A week before news broke out about the shocking and illegal executions of five political prisoners, Farzad, Ali, Farhad, Shirin, and Medi, I had written a message for National Teachers' Day: "...My thoughts and prayers are with Farzad Kamangar, a beautiful person in prison awaiting execution because he cares about Iran's youth. We will fight for your freedom because your freedom is our freedom."
I didn't mention Farzad's name again until I received the news of his death early morning on May 9, 2010.
I was numb, heavy, and my head was weightless. I couldn't move. I had been beaten and used unexpectedly. I was filled with guilt.
I had cried, but eventually stopped. I didn't want to give the oppressors any satisfaction. I had remembered Majid Tavakoli's letter from prison. Majid wrote that Farzad had always said that he would "never allow the hatred of tyranny to break his spirits by removing the stool under his feet [during execution]."
I gathered my thoughts in a daze and concluded that, no matter what I think or feel, Farzad and the others were just five more pawns in the Islamic Republic of Iran's string of games to sustain power through fear and terror.
Perhaps the intention behind killing the five was to make Iranian citizens think twice about protesting a month later for the anniversary of the 2009 rigged presidential election. Or, perhaps, the five were killed as revenge for the protests that occurred less than two weeks earlier for International Worker's Day. University of Tehran students had chanted during that time last year, "Down with the traitor regime" and "Workers and students are united." On the streets, citizens had clashed with security forces. I was so pre-occupied with the daily news that I didn't see the signs that had hinted at Farzad's imminent murder.
An excerpt from a Washington Times article published after the executions stated that Farzad "secretly taught his Kurdish students their banned language and told stories about their culture and history. He was arrested in July 2006 and subjected to beatings, whippings, electric shocks, malnourishment, sleep deprivation, and solitary confinement in cold, squalid cells..."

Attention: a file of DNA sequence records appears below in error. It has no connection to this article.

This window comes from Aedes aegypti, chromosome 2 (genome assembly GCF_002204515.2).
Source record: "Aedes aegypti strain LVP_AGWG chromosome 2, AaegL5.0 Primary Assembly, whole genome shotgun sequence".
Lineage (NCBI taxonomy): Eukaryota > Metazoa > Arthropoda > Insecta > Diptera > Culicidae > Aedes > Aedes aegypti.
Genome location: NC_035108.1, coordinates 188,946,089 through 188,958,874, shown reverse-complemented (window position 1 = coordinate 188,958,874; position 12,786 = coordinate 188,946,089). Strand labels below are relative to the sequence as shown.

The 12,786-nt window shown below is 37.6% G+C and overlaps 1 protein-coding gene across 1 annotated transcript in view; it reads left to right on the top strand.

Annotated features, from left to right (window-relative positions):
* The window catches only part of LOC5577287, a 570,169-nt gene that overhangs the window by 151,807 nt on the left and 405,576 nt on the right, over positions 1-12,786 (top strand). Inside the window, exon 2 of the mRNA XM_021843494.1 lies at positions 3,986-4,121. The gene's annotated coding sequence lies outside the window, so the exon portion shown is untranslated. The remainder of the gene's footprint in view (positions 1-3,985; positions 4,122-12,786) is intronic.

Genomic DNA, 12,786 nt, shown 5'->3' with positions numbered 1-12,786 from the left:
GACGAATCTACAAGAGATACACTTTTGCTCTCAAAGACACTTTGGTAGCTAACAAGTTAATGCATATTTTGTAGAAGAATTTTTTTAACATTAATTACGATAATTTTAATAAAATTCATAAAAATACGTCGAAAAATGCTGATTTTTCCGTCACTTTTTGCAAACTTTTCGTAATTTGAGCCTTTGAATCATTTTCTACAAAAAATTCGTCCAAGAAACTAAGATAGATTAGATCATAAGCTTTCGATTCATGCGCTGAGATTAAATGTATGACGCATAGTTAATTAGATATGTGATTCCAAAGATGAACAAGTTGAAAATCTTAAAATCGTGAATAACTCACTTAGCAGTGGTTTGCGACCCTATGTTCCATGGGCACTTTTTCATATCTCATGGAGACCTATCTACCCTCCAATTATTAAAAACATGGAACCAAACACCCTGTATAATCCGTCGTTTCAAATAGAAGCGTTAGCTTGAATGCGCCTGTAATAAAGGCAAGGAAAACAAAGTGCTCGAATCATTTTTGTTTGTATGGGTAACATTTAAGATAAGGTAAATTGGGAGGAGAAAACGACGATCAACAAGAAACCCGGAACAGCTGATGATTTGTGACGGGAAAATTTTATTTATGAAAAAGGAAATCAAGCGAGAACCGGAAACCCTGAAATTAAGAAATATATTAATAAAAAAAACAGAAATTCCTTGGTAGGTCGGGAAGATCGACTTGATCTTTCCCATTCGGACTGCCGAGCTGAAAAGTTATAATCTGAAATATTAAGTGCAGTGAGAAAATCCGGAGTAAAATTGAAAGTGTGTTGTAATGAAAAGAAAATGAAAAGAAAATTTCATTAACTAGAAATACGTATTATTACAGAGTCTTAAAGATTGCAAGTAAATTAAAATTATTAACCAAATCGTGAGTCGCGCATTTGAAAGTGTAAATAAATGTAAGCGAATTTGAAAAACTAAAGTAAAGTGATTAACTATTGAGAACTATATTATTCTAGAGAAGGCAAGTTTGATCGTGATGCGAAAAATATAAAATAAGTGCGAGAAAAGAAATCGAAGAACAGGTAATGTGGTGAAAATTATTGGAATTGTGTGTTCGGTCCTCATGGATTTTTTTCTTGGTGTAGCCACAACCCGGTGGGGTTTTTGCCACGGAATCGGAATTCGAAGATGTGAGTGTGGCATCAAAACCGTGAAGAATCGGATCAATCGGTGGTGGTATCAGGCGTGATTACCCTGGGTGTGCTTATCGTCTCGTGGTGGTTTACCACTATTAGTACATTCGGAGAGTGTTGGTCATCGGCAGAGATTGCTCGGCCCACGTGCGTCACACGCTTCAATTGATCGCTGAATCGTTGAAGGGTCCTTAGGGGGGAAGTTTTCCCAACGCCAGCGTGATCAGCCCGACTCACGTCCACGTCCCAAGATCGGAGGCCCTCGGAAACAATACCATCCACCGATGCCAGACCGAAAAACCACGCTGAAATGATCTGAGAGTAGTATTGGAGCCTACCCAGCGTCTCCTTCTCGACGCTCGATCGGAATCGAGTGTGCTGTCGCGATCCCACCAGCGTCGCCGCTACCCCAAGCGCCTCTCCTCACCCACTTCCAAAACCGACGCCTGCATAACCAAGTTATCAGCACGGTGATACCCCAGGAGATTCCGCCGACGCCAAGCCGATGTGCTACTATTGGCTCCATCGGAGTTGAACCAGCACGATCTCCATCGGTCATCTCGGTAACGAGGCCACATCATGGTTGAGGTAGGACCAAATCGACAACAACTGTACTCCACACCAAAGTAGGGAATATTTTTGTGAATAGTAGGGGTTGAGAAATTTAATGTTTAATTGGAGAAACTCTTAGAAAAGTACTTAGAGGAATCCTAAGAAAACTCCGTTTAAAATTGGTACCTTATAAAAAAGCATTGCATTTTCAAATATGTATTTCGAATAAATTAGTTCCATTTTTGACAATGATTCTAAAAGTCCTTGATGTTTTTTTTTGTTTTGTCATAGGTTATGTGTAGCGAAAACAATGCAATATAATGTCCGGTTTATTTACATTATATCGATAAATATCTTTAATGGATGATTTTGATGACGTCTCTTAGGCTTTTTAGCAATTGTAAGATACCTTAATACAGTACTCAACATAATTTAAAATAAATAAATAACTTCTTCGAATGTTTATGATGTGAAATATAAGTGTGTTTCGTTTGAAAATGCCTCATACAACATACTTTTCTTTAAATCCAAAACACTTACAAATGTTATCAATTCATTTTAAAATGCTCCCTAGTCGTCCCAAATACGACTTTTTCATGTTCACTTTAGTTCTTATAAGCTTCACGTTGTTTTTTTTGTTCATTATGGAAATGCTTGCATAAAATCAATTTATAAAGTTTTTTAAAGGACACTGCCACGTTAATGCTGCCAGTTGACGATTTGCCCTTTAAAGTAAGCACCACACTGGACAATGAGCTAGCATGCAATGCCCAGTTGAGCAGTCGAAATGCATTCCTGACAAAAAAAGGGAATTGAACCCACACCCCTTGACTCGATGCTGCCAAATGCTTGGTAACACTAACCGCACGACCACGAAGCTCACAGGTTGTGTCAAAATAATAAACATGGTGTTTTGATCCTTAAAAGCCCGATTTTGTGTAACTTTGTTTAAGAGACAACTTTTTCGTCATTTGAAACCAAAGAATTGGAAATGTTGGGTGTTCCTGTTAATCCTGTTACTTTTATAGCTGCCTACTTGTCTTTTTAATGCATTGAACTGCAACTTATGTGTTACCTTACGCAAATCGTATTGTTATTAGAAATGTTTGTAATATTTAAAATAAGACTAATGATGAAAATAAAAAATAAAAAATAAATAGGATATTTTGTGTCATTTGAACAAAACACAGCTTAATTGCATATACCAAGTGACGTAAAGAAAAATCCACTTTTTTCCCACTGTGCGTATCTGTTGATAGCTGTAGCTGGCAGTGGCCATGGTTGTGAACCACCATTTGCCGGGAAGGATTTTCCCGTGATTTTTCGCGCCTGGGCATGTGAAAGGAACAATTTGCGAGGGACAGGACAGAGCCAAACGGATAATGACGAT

Farzad had given hope to Kurdish children; so the Islamic Republic of Iran forces killed him. They labelled him an enemy because he longed to keep his heritage alive. He was locked up because he was a danger to the dictator who is unable to survive with people like him alive. Farzad was a liberator; so oppression tightened its grip on him until he choked to death.
In the world of Iranian politics, reformist leader Mir Hossein Mousavi had taken a bold step by condemning the executions. The Tehran Prosecutor Abbas Jafari Dolatabadi was not pleased by this action. He issued a statement and threatened Mousavi, "...When the time is right, much like a fruit that has ripened, action shall be taken."
But what the Tehran Prosecutor didn't consider was that, today, tomorrow, and in our history books, Farzad's memory, like the trees in Kurdistan, will always bare the ripest fruits and provide protection from the heat.
Farzad was a teacher who taught for the love of teaching. He was able to transcend borders and boundaries. He became my teacher when he was locked up in Evin prison. It was the passion and presence in his letters which gave me the hope to strive for a worthy tomorrow. Today, his letters continue to tell the stories and share the pains of our time.
Now, a year following the executions committed by a group of people who have no understanding and respect for humanity, I know that it was never possible to kill a person like Farzad. I know that, a year later, even those who were silent then, due to shock, indifference, or fear, cannot avoid Farzad now.
While overcome with guilt once again, I can't help but to think sadly that Farzad had to leave for the "burnt generation" to be free one day. And although Farzad possessed an abundance of will, an imprisoned person will always be limited. Yet, around the world, free people in love with humanity take for granted their will that they voluntarily imprison until it slowly rots away.
I'm certain that Farzad is finally free now. And no one is able to deny that tomorrow's freedom will be guided by Farzad's vision. And although I believe that freedom in Iran is inevitable, I think the amount attained depends on how effectively we ratify that "we are people too."
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